October 22nd 2017

Society / Health & Science

Bloodless circumcision device launched in Kenya

Compared to conventional surgical circumcision, health stakeholders say the PrePex device does not use surgical blades and there is no need for stitching of the foreskin thus reducing any adverse complications.

By Waithera Murugiswaithera@kenyafreepress.comMonday, 11 Jul 2016 13:24 EAT

The Ministry of Health and the National AIDS and STI Programme (NASCOP) has launched the PrePex (a non-surgical medical device for male circumcision) device which they say will address some of the barriers faced during the traditional rite of passage. The device is said to have very low and mild side effects with medics stating that it is bloodless, faster and easier.

NASCOP Head, Martin Sirengo, said the device will offer men, especially those in non-circumcising communities, an alternative to surgical circumcision. Sirengo said that their studies have shown that the PrePex male circumcision device meets the safety threshold used internationally for such devices to pave way for its use in Kenya.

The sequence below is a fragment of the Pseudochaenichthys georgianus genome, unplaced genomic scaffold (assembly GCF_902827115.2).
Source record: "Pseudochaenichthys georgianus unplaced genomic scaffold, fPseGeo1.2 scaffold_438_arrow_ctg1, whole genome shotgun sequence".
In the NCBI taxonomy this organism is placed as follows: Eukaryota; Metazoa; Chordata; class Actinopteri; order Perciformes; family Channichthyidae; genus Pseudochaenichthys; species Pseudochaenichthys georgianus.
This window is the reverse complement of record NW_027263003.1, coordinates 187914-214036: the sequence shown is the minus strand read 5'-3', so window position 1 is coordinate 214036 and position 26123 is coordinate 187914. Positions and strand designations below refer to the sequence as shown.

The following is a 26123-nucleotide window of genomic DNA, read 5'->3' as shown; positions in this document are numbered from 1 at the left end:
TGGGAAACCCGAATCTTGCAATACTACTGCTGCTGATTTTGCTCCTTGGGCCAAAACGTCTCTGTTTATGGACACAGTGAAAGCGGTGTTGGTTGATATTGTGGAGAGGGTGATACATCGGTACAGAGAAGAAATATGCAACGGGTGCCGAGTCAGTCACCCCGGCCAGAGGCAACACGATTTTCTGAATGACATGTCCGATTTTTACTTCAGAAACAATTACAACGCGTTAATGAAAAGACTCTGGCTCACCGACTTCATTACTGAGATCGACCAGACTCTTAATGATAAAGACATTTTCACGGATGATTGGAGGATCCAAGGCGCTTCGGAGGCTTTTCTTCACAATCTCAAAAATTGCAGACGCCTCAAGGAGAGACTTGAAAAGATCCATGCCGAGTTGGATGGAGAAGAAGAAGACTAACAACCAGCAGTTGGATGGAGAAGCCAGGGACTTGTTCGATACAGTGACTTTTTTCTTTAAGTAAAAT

The device will now be adopted in the voluntary medical male circumcision programme (VMMC) which was launched in 2008 as part of the intensified HIV prevention by the Ministry of Health. The device, which has been under study in four counties, is said to have gained about 70 percent acceptability among the 2,000 participants involved.

Compared to conventional surgical circumcision, health stakeholders say the PrePex device does not use surgical blades and there is no need for stitching of the foreskin thus reducing any adverse complications. The device which has been pre-qualified by the World Health Organisation (WHO) will be rolled out nationally for voluntary male circumcision of those aged 13 years and above in 10 priority counties, which include Homa Bay, Kisumu, Siaya, Migori, Turkana, Kericho, West Pokot, Mombasa and Nairobi.

The use of Prepex has been scientifically validated to reduce the risk of acquiring HIV infection through heterosexual intercourse.

Waithera is a staff writer at the Kenya Free Press.





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